Document D2 offers another solution. In fact, although the structure of a multilayer ceramic capacitor is not given in document D2 and an actual application to electronic devices not carried out therein, the board considers its teaching to be even closer to the patent in dispute than document D3 because it explains that powder formed by spray pyrolysis reduces expansion of Pd, realising that this is important in the context of multilayer ceramic capacitors. It is expected according to document D2 that the spray pyrolysis technique will exhibit excellent capabilities. Despite no application to electronic devices being made, the scene therefor is set and the skilled person thus understands that spray pyrolysis is expected to be applied in the field of multilayered ceramic capacitors, which are explicitly mentioned as important in relation to reduced expansion. Since document D2 is not a patent document, but a technical publication, it does not spell out the structure of a multilayer ceramic capacitor because it is assumed that the reader is fully familiar with this. Consistent with the submissions of the appellant, the expansion problem is however well known and thus even if the board were to take a generous approach towards the case of the appellant by considering the structure of multilayer ceramic capacitors and their firing not to be implicitly known from document D2, there could be no question in the light of the reference to multilayer ceramic capacitors of an inventive step being involved in finding the corresponding teaching in document D3.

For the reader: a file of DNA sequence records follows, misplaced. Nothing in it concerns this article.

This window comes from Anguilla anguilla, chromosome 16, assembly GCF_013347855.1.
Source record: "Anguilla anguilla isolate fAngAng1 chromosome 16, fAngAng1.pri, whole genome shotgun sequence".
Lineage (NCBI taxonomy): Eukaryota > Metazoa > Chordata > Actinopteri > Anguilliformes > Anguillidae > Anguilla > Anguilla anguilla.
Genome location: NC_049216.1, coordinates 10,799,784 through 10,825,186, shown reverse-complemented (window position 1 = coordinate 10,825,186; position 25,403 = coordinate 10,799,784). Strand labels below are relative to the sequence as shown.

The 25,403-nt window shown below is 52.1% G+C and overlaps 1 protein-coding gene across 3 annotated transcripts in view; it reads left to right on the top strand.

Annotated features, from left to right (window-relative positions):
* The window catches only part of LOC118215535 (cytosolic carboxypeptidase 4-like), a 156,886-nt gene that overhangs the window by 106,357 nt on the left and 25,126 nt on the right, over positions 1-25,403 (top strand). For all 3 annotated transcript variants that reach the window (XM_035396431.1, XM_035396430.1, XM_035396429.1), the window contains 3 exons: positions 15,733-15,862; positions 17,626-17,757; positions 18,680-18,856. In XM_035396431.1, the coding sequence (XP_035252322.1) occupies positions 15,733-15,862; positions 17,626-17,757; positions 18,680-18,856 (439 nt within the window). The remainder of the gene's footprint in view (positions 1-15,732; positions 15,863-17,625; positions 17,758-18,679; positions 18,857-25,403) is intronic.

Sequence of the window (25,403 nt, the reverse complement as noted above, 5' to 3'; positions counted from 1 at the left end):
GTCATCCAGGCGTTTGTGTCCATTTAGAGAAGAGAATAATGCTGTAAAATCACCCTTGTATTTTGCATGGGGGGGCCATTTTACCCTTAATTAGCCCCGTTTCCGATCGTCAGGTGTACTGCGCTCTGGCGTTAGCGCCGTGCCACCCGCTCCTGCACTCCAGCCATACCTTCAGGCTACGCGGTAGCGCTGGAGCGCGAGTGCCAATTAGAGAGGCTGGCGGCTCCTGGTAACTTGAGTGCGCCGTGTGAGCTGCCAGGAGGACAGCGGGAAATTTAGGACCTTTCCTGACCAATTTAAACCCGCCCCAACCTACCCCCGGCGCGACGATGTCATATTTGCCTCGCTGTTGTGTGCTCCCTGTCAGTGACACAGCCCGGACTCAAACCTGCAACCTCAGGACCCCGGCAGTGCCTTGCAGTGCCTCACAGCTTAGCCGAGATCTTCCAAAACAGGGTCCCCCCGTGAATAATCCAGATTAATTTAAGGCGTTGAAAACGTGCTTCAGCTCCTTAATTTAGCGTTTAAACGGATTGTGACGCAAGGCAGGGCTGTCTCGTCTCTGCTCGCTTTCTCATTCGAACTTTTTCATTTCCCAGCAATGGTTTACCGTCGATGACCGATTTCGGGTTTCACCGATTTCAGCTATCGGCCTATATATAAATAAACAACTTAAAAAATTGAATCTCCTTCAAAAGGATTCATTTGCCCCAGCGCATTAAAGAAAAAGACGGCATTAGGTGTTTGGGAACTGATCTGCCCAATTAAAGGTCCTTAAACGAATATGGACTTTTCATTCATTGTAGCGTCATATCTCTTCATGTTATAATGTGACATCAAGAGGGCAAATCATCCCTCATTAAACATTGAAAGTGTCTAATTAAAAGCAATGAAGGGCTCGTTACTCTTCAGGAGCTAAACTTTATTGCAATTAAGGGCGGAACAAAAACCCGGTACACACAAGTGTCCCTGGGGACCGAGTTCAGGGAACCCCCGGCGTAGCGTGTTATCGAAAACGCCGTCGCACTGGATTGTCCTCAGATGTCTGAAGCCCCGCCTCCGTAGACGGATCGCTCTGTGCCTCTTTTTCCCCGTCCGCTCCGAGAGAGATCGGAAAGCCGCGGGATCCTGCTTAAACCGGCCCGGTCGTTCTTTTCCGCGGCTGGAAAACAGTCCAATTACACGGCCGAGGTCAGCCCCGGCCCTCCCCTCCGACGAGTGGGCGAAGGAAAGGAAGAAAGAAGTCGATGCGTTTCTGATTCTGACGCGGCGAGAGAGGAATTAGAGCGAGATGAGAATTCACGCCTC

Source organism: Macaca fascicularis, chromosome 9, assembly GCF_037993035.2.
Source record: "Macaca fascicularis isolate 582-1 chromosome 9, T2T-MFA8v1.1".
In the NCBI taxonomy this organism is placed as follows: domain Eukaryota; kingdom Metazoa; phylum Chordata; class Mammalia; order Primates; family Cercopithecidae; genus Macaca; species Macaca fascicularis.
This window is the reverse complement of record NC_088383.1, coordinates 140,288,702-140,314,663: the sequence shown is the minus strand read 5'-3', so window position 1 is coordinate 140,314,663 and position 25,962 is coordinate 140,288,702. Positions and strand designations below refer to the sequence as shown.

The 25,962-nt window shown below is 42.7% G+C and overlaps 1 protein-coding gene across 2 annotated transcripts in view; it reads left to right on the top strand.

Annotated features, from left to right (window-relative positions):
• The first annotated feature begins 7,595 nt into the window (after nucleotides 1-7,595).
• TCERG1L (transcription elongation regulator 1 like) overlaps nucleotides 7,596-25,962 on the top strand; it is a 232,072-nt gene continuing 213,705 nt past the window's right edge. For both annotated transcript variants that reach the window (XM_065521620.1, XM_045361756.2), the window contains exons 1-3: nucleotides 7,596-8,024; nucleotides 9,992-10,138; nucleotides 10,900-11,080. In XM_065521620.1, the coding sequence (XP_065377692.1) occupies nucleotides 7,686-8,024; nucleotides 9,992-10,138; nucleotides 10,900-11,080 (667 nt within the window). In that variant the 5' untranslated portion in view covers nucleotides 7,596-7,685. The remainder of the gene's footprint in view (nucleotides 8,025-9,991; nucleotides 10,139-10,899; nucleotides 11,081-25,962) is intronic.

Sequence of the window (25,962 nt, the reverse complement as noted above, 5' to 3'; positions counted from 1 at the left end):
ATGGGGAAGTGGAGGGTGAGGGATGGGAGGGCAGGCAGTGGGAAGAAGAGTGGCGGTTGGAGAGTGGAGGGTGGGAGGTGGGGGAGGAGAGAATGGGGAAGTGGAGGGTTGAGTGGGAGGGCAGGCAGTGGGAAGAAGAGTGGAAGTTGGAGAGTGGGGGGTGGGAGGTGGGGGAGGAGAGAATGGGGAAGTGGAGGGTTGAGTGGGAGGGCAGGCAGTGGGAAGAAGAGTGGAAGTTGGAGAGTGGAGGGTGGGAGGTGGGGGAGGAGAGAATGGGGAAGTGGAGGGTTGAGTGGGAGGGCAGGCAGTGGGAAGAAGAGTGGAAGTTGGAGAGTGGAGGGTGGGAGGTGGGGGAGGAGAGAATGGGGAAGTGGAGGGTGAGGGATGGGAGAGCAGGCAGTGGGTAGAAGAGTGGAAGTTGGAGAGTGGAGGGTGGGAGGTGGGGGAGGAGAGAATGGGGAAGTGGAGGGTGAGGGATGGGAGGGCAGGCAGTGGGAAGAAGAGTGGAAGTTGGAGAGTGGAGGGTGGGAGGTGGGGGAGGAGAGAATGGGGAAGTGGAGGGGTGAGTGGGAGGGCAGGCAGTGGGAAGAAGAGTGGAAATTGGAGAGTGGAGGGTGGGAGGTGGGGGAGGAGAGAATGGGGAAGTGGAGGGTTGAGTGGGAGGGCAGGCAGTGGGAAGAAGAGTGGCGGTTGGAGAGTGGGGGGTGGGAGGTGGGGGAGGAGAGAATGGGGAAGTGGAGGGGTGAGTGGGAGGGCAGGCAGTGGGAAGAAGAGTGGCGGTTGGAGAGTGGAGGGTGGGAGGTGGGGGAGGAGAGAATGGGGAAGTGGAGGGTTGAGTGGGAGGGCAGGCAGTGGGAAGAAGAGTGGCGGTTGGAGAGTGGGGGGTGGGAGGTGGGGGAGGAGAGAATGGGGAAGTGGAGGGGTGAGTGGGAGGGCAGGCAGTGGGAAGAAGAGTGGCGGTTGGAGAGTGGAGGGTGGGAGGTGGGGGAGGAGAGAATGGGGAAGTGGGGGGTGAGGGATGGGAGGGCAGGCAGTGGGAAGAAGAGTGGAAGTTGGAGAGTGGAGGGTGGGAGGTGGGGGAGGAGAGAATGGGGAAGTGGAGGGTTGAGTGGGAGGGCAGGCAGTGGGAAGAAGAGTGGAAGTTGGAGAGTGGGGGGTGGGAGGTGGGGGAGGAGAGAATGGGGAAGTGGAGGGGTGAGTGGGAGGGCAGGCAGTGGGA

4.3. The board considers the decisive disclosure of document D2 to occur at the end of the first paragraph of the right hand column, where it is recited that "...the extent of palladium oxidation of the silver-palladium alloy and pure palladium powders prepared by the spray pyrolysis technique is much lower than powders prepared by chemical precipitation. This is mainly because a metal particle prepared by the spray pyrolysis technique has a large crystallite size or low specific area, and low activity attributed to the fusion during precipitation". The skilled person knows that the largest size and lowest area points strongly towards a single-crystal and thus the teaching of document D2 gives such a clear hint towards a single-crystal powder that its provision is obvious.
There have been no arguments on the basis that document D2 does not teach spray pyrolysis or indeed that it does not mention multilayered ceramic capacitors and indeed arguments in this direction would not be credible. Thus, the main line of reasoning of the appellant departs from the analysis of the board only in the last step, by submitting that not a substantially single-crystal powder but an unsuitable polycrystalline powder is produced according to the teaching of document D2 as interpreted by the declaration of document D8.